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Walmart vs. Amazon: How America's Biggest Box Store Intends To Revolutionize E-Commerce

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Racked is no longer publishing. Thank you to everyone who read our work over the years. The archives will remain available here; for new stories, head over to, where our staff is covering consumer culture for The Goods by Vox. You can also see what we’re up to by signing up here.

Walmart is a bit off the e-commerce radar, especially when it comes to fashion. The box store is the world's biggest general merchandiser, doing brisk business in books, music, DVDs, electronics, and toys, as well as holding the title of country's largest grocer, but until recently, Walmart was counting on customers to come in to stores to get all that good stuff: 96% of Americans live within 20 miles of a Walmart, which means most people are just a short drive away.

Like everyone else in retail, however, Walmart is reeling from the effects of mobile shopping. Showrooming, the practice of browsing product in store but purchasing via mobile for a cheaper price, has completely changed the landscape for brick-and-mortar powerhouses. And mobile's not just for the rich: tablets and smartphones now sell for well under $200, which means lower-income families are already turning into online customers, according to FastCompany.

Amazon, that Brick-and Mortar Angel of Death, is also reportedly making moves into Walmart's territory of household necessities, letting customers subscribe for items like like diapers, soap, pet food, and cereal that they want to receive regularly.

So Walmart has decided to get its digital act together. The December issue of FastCompany has an excellent profile of the company and its new digital strategy written by Farhhad Manjoo that explains just how Walmart intends to outpace Amazon in the digital realm. We summarize after the jump.

Since 2011, when Walmart invested in a tech team they call WalmartLabs, the company has revamped its digital presence. Here are a few highlights of the improvements, as reported by FastCompany:

1. got a brand new search engine
Here's an anecdote that shows just how backwards Walmart's website was before 2011: FastCompany reports that board-level executives at Walmart were running searches and discovering that a query for "smartphones," got you cell-phone chargers and "cotton socks" returned results for cotton candy and balls of yarn. "This is embarrassing," was the executive consensus (which, honestly, it was). Improved search has increased the visitor-to-buyer conversion rate on by as much as 15%. And now, if you search for cotton socks now, you'll actually find them.

2. Walmart is all over the "social gifting" market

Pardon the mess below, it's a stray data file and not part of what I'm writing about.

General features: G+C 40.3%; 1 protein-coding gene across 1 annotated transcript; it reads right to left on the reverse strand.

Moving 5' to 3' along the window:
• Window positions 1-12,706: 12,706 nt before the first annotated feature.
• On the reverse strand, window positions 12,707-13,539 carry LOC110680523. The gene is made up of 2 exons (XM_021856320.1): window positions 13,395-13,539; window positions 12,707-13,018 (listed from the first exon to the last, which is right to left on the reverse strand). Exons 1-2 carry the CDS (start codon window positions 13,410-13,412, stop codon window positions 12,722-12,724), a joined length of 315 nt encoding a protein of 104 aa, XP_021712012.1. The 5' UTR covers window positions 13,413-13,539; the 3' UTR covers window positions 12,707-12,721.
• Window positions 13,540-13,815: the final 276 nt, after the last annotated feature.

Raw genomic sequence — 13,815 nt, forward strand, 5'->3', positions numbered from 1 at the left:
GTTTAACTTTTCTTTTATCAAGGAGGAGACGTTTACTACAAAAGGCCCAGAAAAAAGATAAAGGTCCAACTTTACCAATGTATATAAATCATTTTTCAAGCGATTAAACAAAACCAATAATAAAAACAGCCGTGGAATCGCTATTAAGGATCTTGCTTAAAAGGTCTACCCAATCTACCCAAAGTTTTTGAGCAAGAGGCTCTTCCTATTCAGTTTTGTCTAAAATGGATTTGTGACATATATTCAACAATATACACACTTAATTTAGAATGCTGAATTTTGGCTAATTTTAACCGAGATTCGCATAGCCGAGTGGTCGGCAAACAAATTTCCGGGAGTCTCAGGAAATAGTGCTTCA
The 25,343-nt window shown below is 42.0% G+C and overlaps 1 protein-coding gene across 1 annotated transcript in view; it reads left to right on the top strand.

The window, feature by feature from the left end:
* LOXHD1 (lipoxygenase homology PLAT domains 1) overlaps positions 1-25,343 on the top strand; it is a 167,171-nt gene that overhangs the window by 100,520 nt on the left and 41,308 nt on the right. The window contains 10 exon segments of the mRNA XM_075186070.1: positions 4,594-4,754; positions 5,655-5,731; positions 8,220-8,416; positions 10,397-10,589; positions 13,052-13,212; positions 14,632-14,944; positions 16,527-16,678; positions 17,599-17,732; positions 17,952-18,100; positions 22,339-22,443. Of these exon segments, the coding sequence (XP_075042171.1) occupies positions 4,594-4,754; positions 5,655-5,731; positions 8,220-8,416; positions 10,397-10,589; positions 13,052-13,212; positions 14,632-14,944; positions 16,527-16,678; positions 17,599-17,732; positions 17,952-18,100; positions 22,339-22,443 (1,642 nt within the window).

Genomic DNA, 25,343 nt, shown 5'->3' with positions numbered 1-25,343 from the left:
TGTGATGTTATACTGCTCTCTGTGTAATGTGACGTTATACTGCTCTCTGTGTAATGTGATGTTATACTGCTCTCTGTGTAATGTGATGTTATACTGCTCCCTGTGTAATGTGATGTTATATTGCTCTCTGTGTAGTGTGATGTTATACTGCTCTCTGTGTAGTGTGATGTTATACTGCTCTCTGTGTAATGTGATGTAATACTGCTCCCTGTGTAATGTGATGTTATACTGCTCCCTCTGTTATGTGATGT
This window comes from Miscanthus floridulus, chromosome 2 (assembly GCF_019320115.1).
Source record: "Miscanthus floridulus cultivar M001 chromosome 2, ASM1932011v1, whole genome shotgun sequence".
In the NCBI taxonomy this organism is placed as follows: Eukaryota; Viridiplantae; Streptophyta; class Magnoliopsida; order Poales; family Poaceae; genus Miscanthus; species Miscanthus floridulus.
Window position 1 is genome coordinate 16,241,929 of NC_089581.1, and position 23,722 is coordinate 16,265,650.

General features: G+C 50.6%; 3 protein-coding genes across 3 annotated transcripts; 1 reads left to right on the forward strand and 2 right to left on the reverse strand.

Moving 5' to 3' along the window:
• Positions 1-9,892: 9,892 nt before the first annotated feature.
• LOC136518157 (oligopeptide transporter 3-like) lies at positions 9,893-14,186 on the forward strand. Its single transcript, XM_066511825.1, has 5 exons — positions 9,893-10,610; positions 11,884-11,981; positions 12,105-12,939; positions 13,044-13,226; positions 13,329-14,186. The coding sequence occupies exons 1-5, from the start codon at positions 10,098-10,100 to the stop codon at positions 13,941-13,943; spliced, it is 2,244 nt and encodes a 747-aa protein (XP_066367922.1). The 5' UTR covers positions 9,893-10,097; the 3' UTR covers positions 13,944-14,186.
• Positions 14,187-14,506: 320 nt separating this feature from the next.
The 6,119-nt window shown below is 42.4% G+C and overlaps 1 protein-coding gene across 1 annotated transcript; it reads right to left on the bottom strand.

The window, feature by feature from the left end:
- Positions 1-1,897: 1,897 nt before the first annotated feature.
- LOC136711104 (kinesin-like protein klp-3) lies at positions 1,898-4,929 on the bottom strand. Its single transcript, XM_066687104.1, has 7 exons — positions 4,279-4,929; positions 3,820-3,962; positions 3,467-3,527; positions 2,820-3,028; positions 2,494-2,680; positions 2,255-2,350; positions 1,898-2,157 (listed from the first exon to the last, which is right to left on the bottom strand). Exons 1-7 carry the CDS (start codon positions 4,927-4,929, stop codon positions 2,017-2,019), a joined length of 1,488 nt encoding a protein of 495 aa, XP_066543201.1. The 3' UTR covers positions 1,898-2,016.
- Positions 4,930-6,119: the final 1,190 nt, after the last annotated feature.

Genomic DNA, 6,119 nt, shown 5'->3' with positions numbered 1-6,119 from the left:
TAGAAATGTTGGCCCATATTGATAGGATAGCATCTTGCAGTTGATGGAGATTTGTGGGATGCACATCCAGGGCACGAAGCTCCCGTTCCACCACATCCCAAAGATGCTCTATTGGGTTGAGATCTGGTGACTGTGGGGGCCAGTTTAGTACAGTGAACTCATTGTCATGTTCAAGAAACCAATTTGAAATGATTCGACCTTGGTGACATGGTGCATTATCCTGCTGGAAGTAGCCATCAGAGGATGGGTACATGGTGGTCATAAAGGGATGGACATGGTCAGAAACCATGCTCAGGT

"Social gifting" is where companies use social media cues to suggest presents you might like to give your internet friends (who are also presumably your friends in real life). Just before the holiday season last year, launched a gift-recommendation app called Shopycat on Facebook. FastCompany explains: "Shopycat scans your friends' profiles to identify interesting gift ideas from their stream of likes, comments, and status updates, discerning if the "Ted" your pal is raving about is the geeky ideas festival or the Seth MacFarlane stoner comedy. Shopycat then seeks out an appropriate gift for such a stoner/thinker from Walmart's product database."

3. The company is leading in same-day shipping
One of the more annoying things about online shopping is waiting for your package to arrive. With Walmart's extensive supply chain and strategic distribution centers, they're one of the few retailers in a positition to eliminate that annoyance. They launched a same-day shipping test this fall, which FastCompany interprets as a clear signal of Walmart's serious intent to compete in digital e-commerce.

4. They're making smartphone apps that are actually relevant
FastCompany explains: "Walmart imagines that as you go through an average day, you'll remember things you need—milk, bread, a new tennis racquet, a toy truck for your nephew's birthday—and tell the voice-enabled Walmart app. The app will list each item's location inside your local Walmart and include product info; eventually, it will also learn your preferences and offer recommendations. And once you're actually in the store, you'll be able to summon an associate to help you." Also, as part of a mobile checkout experiment in select stores, the app will keep a running tally of your total bill as you shop.

In our opinion, one of the failures of branded apps in the retail market is that they're often simply a mobile (and more frustrating to use) version of a store's website. By combining what people like about mobile and what they like about actually going in to stores, a la Foursquare, Walmart has a chance to revolutionize the way retail thinks about mobile.

There's lots more great info in the article, so head over here to read the whole thing if you're interested. And also, we're curious: have you ever shopped Walmart's website? How does it compare to other box store e-commerce (like Target, for example) in your opinion? Speak your mind in the comments.
· Walmart's Evolution From Big Box Giant To E-Commerce Innovator [FastCompany]
· Are You Guilty of Showrooming? [Racked]